I haven’t seen my homeless friends M and C for a while but, fingers crossed, this is a good thing. A couple of months ago they dropped by the station and told me that after five years on the housing list living in boarding houses and sleeping rough, they’d been placed in social housing. They both hope they’ll be able to get some of their children back. Terrific news! A happy ending at last!
M said – Now I’ll be able to make a cup of tea in my underpants and never have to beg again!
Then he gave me a cheeky grin and asked me for 20 dollars so that they could spend their last homeless night in a motel. I passed the money over feeling foolish but as the weeks roll by and I no longer see them begging at their old haunts, I feel more and more that it was money well spent. So relieved.
Merry Christmas everybody! And may all your homes be warm and cozy or cool and comfy depending on your hemisphere!
School’s out – at least for the final year students and it sure shows.
This week, the train driver and I suspected there were kids riding on the rear coupling of the 12.04. A sticking out leg is kind of a giveaway. When a driver looks in his rear view mirror the train behind should look smooooth.
“For those riding on the back I’m calling the police,” the driver said over the intercom.
I don’t know how they heard him, but the kids jumped off the back. Then rear carriage doors opened and two more kids popped out followed by another and another and another. In the end there must have been a dozen on the platform.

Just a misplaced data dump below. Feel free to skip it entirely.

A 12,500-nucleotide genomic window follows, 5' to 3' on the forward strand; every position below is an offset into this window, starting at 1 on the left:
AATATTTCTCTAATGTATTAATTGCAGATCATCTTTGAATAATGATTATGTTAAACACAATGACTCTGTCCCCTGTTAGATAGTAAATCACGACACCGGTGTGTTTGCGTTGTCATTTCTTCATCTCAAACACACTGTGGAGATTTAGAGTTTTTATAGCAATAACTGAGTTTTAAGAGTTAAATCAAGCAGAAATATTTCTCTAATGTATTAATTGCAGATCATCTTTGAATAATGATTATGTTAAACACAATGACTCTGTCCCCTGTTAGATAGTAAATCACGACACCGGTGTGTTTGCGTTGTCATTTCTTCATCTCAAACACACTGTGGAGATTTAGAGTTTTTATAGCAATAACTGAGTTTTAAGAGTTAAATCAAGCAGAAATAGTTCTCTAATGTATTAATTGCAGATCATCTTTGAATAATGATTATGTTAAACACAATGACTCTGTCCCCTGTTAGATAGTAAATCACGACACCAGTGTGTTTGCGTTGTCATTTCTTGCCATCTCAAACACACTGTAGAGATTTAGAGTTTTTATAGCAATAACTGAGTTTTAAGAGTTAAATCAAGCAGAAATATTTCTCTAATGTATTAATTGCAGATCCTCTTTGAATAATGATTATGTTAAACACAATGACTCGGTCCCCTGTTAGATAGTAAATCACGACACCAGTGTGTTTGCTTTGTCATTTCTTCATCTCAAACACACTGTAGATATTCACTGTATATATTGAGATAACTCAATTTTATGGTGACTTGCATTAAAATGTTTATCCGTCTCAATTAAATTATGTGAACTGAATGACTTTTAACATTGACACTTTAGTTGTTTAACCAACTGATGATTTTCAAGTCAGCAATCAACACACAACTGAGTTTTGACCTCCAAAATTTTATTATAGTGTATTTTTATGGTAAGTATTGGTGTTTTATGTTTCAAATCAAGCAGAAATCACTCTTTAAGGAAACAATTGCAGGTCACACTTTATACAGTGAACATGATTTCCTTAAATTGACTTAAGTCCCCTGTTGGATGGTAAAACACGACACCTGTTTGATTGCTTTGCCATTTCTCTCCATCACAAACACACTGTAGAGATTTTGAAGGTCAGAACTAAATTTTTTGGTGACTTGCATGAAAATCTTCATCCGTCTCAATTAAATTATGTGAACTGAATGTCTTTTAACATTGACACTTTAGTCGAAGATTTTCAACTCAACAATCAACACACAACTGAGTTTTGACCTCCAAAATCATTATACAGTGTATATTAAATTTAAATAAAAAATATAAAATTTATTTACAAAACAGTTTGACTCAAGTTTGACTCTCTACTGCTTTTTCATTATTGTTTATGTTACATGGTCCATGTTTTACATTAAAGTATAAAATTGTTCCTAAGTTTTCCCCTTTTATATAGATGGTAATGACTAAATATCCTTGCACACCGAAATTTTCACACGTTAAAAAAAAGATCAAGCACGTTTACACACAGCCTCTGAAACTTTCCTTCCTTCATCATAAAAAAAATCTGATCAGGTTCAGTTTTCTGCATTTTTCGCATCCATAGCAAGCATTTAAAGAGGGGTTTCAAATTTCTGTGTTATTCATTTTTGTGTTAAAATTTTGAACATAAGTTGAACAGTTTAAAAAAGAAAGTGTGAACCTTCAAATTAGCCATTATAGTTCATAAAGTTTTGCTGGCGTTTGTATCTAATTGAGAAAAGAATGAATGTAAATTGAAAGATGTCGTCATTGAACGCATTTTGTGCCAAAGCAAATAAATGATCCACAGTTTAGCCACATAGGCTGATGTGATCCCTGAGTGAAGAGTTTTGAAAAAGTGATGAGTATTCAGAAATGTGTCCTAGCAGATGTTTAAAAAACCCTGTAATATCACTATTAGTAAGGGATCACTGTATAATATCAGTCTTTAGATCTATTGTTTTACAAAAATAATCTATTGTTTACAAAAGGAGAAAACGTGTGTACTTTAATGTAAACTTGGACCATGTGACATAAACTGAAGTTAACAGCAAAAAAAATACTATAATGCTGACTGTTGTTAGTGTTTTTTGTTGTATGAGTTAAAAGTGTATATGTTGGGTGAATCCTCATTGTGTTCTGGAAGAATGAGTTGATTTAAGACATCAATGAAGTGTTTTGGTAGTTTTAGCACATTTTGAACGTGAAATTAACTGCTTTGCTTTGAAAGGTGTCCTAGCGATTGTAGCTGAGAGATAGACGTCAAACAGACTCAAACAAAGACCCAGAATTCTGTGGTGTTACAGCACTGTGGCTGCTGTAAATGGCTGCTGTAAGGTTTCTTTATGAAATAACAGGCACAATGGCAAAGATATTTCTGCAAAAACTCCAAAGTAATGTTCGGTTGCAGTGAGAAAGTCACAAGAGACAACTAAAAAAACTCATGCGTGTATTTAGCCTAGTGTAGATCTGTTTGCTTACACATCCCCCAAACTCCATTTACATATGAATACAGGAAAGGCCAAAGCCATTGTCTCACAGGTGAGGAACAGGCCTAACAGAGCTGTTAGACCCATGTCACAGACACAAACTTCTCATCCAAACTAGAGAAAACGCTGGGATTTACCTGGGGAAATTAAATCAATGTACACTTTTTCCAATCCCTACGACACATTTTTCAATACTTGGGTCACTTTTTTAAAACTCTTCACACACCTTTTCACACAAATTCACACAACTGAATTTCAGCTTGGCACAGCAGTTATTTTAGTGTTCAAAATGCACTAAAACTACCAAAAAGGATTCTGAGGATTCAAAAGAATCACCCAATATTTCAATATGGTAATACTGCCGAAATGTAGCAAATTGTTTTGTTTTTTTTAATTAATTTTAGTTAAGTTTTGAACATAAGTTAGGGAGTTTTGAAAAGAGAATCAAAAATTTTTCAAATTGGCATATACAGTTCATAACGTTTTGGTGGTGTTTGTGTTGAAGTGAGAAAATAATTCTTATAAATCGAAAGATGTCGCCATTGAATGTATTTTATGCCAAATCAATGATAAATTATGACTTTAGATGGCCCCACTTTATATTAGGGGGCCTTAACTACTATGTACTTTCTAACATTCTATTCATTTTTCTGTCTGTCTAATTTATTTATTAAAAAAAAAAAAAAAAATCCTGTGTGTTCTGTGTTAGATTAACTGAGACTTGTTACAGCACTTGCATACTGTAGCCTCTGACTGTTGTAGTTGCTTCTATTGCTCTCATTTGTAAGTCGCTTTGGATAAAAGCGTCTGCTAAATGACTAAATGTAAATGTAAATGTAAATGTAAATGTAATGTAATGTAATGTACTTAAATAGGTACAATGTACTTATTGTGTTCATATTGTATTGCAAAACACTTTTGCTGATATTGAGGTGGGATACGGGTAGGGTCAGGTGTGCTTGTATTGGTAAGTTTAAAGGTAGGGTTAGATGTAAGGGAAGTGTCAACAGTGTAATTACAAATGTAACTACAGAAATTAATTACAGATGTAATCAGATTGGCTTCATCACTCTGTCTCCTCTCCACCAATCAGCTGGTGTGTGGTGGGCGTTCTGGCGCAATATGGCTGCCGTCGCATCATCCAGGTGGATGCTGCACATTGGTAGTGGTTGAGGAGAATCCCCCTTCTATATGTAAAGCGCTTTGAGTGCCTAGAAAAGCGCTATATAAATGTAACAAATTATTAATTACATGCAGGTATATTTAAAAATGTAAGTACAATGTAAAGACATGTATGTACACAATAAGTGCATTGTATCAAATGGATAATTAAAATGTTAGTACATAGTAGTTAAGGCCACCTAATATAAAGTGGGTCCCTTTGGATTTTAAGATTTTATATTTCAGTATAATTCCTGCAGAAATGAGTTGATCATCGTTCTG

I was thinking about locking myself in the office. 12 teenagers is too much even for a big bold station host like me. But they all jumped over the fence at the other end. I could hear them laughing as they ran away through the park. No doubt it was all about the narrow escape they’d had. I suspect their interpretation of a narrow escape is different from mine.
O.K. It’s time for some relief from things we cannot change (so that we can marshal our strength for the things we can.)
Time for another Station Story
My gloomy morning was vastly improved by scaring teenage train-surfers.
Here’s how it went.
The driver of the 11.37 down train got off and walked down the train to check the back for the kids he saw hopping on the back. There were no kids there anymore, but they had graffitied all over the window of the rear driver’s cabin which meant the train was no longer safe to drive back to the city once it had reached its destination. This is a major reason why your trains are cancelled, people!
I’ve started checking the back of all the trains now and with the next down train I hit pay dirt.
As I was checking the rear coupling some boys got off the final carriage. The head of one of them appeared around the end of the train. He saw me on the opposite platform and waved sheepishly. Suspicious. There were four of them all around 13/14, clearly too young to know how to look innocent.
The train sat and sat in the platform. 3 minutes, 5 minutes.
I thought there must be some serious emergency so I went over to the opposite platform to see if the driver needed help.
The boys were milling round on platform 2.
“Why isn’t the train moving, Miss?” (I love how cheeky boys manage to make Miss sound like an insult).
The cheekiest said “Can I have your beanie, Miss?”
“I’m just going to check what’s wrong,” I told them though I had already had an idea what was going on.